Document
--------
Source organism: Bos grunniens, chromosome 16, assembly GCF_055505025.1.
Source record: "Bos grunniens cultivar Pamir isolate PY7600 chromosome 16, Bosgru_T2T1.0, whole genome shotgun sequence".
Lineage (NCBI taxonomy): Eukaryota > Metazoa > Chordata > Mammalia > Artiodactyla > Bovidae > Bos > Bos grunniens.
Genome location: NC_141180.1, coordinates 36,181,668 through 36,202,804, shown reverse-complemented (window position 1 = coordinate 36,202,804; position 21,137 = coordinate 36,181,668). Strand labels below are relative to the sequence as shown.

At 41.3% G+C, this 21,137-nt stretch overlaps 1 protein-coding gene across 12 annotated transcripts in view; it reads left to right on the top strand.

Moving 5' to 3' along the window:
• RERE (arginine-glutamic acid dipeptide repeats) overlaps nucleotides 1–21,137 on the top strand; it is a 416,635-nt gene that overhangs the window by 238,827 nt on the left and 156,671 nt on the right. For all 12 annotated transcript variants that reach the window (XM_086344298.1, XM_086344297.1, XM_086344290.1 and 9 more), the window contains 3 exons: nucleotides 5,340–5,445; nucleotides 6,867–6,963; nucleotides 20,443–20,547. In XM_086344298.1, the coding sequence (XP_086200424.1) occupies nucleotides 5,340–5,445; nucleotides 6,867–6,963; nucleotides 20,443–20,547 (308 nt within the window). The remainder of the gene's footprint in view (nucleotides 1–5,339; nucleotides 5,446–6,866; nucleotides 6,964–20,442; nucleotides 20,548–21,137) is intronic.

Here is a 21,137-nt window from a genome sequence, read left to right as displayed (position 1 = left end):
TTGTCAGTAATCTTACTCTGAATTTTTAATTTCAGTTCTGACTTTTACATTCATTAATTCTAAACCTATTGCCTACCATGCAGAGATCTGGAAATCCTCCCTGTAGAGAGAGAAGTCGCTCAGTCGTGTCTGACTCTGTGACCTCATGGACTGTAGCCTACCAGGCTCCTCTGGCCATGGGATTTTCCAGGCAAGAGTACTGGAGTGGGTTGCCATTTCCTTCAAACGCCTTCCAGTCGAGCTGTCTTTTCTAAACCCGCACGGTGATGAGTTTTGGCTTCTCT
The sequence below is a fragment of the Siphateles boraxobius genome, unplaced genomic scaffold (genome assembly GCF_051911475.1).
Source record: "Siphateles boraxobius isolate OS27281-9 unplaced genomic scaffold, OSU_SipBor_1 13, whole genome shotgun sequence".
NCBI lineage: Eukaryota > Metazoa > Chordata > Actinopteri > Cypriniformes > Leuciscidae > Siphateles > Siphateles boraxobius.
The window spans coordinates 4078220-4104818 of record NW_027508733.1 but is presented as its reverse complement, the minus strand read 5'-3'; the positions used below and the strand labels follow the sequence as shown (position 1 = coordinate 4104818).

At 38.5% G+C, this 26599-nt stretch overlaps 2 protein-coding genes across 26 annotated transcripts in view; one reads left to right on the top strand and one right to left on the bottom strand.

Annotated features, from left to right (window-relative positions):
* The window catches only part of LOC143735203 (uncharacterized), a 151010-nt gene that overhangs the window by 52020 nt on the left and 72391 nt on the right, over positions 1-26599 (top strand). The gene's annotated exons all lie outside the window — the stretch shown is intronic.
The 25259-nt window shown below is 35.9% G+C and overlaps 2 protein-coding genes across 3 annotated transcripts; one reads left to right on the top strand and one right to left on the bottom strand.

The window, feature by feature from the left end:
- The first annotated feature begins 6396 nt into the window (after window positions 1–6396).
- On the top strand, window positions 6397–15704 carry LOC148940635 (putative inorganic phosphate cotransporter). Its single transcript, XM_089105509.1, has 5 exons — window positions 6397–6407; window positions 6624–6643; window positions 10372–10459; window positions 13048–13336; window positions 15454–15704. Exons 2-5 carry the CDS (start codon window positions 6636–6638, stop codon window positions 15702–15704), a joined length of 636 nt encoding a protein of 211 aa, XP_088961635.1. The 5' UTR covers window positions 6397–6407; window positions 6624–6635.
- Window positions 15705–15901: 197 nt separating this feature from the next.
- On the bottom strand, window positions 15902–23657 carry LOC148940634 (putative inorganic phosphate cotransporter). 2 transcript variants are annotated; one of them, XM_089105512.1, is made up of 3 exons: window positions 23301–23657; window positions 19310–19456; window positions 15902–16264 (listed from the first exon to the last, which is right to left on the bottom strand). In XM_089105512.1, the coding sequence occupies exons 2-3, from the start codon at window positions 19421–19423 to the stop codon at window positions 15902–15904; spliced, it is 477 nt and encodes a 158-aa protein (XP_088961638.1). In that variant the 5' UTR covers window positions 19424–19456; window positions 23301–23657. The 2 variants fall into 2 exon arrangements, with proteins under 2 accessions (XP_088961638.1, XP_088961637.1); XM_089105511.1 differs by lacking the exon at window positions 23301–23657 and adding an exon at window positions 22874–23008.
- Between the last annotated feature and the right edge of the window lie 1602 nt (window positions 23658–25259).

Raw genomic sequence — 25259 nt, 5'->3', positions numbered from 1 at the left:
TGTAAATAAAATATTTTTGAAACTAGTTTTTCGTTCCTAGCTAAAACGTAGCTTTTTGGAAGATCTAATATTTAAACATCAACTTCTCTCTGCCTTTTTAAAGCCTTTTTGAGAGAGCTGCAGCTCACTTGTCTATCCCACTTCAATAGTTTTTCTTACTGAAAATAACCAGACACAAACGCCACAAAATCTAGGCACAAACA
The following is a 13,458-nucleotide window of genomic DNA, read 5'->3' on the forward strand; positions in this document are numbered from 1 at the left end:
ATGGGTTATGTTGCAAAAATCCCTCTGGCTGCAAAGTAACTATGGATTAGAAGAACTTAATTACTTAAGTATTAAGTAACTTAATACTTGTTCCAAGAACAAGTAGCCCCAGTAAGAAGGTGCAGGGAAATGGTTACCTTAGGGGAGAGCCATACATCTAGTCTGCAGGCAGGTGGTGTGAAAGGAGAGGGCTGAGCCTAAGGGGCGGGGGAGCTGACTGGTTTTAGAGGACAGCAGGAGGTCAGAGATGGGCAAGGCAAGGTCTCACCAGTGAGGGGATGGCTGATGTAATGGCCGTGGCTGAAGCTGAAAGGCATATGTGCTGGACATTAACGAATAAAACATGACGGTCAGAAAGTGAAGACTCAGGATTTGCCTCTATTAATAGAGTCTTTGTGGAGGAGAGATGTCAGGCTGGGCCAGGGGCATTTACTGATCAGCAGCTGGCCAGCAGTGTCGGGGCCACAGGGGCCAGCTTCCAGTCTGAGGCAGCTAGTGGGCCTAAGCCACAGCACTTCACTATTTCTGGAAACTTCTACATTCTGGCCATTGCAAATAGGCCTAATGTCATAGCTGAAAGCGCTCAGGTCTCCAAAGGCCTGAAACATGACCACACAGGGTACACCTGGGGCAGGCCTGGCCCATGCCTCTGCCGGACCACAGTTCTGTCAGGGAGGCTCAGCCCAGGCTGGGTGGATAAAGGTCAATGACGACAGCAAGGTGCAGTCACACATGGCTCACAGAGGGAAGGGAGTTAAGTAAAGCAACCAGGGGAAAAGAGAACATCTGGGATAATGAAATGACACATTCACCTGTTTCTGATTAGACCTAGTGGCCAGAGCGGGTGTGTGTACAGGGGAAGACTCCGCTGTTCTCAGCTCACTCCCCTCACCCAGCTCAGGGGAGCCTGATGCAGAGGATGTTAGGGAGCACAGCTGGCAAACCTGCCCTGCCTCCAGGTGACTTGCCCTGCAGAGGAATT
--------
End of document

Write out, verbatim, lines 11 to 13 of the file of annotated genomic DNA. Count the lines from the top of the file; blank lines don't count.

Source record: "Siphateles boraxobius isolate OS27281-9 unplaced genomic scaffold, OSU_SipBor_1 13, whole genome shotgun sequence".
NCBI lineage: Eukaryota > Metazoa > Chordata > Actinopteri > Cypriniformes > Leuciscidae > Siphateles > Siphateles boraxobius.
The window spans coordinates 4078220-4104818 of record NW_027508733.1 but is presented as its reverse complement, the minus strand read 5'-3'; the positions used below and the strand labels follow the sequence as shown (position 1 = coordinate 4104818).